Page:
Since I am now suffering from acute sinusitis, well, might as well give you more info on it.
The skull contains a number of air-filled spaces called sinuses. They perform the following functions:
Reduce the weight of the skull
Provide insulation for the skull
Provide resonance for the voice
Four pairs of sinuses, known as the paranasal air sinuses, connect to the nasal passages (the two airways running through the nose) and are those that are involved in sinusitis. These sinuses are the following:
Frontal sinuses (behind the forehead)
Maxillary sinuses (behind the cheekbones)
Ethmoid sinuses (between the eyes)
Sphenoid sinuses (behind the eyes)
Healthy sinuses are sterile and contain no bacteria. (The nasal passage, on the other hand, normally contains many bacteria that enter through the nostrils.)
The Disease Process. Sinusitis is an infection that occurs if one or more of the defense processes or factors are amiss, causing obstruction, and bacterial growth occurs in the paranasal sinuses. Among the many causes of such obstruction or congestion are the common cold, allergies, certain medical conditions, abnormalities in the nasal passage, and change in atmosphere. In any of these cases, sinusitis can develop as follows:
Mucus drainage and airflow are blocked.
Secretions build up, encouraging the growth of certain bacteria.
The resulting infection, swelling, and inflammation create further blockage, which may cause the sinuses to close up completely.
When this happens, the vocal cords can get swelling and thus decreasing the vocal range as well as inducing vocal loading, making the normal notes much harder to sustain.
Forms of Sinusitis. Sinusitis is classified as acute, subacute, or chronic, or recurrent. The classification is based on how long symptoms last:
Acute: Less than 4 weeks
Subacute: 4 - 12 weeks
Chronic: 12 weeks or longer
Recurrent: 3 or more acute episodes in 1 year ( I belong here)
Bacteria are the most common direct cause of acute sinusitis. (Other organisms might be the infecting cause in less common cases.) The ability of bacteria or other organisms to infect the sinuses, however, must first be set up by conditions that create a favorable environment in the sinus cavities. Sinusitis is most often an acute condition, which is self-limiting and treatable. In some cases, however, the inflammation in the sinuses is lasting, or is chronic do begin with. The causes for such chronic sinusitis cases are sometimes unclear.
Upper Respiratory Infections
The typical process leading to acute sinusitis starts with a flu or cold virus. Over 85% of people with colds have inflamed sinuses. These inflammations are typically brief and mild, however, and only between 0.5 - 10% of people with colds develop true sinusitis. Instead, colds and flu set the stage by causing inflammation and congestion in the nasal passages (called rhinitis ), leading to obstruction in the sinuses. This creates a hospitable environment for bacterial growth, which is the direct cause of sinus infection. In fact, rhinitis is the precursor to sinusitis in so many cases that expert groups now refer to most cases of sinusitis as rhinosinusitis.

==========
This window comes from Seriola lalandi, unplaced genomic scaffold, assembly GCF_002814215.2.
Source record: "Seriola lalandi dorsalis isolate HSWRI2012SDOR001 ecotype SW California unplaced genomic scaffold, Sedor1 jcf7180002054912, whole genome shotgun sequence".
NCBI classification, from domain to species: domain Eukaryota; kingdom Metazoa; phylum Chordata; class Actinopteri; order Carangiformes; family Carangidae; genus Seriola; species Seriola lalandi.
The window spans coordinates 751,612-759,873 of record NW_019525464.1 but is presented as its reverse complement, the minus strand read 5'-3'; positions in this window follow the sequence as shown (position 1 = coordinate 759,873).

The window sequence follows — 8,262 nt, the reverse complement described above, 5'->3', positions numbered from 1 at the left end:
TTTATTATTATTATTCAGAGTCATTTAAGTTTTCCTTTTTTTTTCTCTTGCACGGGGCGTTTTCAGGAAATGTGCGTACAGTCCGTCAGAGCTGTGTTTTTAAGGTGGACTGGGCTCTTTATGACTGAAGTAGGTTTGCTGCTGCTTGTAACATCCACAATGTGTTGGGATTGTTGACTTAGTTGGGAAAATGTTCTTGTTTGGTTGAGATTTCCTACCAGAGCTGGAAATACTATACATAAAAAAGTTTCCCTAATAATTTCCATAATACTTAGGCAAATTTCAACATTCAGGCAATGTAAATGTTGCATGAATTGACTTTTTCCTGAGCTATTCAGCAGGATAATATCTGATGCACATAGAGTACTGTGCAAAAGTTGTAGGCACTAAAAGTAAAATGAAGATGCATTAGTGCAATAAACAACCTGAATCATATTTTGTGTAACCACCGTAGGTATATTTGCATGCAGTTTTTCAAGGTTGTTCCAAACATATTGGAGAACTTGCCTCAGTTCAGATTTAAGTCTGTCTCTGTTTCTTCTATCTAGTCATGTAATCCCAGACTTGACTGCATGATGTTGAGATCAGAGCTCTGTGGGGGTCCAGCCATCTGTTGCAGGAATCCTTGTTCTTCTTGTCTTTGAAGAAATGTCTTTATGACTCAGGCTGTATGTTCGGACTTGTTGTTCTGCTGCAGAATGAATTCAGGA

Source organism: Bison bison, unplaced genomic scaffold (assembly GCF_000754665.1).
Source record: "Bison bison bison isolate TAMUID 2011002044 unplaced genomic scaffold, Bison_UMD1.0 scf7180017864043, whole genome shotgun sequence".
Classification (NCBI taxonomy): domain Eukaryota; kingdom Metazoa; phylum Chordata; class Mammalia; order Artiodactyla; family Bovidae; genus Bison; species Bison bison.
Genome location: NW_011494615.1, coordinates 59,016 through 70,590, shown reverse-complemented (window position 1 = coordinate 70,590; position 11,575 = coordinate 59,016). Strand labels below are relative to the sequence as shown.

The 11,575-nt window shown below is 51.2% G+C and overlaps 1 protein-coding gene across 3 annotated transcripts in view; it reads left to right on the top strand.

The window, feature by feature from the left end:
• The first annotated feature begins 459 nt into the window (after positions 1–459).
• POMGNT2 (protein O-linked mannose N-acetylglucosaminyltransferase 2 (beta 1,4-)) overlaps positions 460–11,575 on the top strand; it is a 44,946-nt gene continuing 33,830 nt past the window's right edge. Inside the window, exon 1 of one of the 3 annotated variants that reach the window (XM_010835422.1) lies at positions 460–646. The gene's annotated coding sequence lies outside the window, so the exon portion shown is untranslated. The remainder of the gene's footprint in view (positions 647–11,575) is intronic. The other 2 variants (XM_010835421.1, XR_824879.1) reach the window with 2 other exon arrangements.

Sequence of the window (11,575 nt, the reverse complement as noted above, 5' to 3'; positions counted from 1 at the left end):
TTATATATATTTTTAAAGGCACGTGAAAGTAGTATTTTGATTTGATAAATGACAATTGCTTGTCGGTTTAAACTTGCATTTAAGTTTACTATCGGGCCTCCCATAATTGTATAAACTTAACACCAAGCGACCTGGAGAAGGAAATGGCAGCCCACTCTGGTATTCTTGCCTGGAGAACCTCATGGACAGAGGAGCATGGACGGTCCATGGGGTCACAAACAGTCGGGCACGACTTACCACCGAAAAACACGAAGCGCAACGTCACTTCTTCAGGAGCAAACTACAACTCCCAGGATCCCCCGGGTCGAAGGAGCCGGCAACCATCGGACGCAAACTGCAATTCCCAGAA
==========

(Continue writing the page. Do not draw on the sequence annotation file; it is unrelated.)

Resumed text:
Rhinosinusitis tends to involve the following sinuses:
The maxillary sinuses (behind the cheekbones) are the most common sites.
The ethmoid sinuses (between the eyes) are the second most common sites affected by colds.
The frontal (behind the forehead) and sphenoid (behind the eyes) sinuses are involved in about a third of cold-related cases.
Nearly everyone with colds has inflamed sinuses. These inflammations are typically brief and mild, however, and most people with colds do not develop true sinusitis.
Conditions That Cause Chronic or Recurrent Sinusitis
Chronic or recurrent acute sinusitis typically results from one of the following conditions:
Untreated acute sinusitis that results in damage to the mucous membranes
Chronic medical disorders that cause inflammation in the airways or persistent thickened stagnant mucus
Allergic reaction to fungi
Chronic or recurrent acute sinusitis can be a lifelong condition.
Inflammatory Response, Allergies, and Asthma
The absence of bacterial organisms as factor in many cases suggests that some instances of chronic sinusitis may be due to a continuing inflammatory condition. Many of the immune factors observed in people with chronic sinusitis resemble those that appear in allergic rhinitis, suggesting that sinusitis in some individuals is due to an allergic response.
Allergies, asthma, and sinusitis often overlap. Those with allergic rhinitis (so-called hay fever and rose fever) often have symptoms of sinusitis, and true sinusitis can develop as a result of the mucus blockage it causes. A causal association, however, has not been proved, and many experts believe allergies themselves rarely predispose to sinusitis. People with chronic sinusitis may also have an allergic reaction to fungal organisms.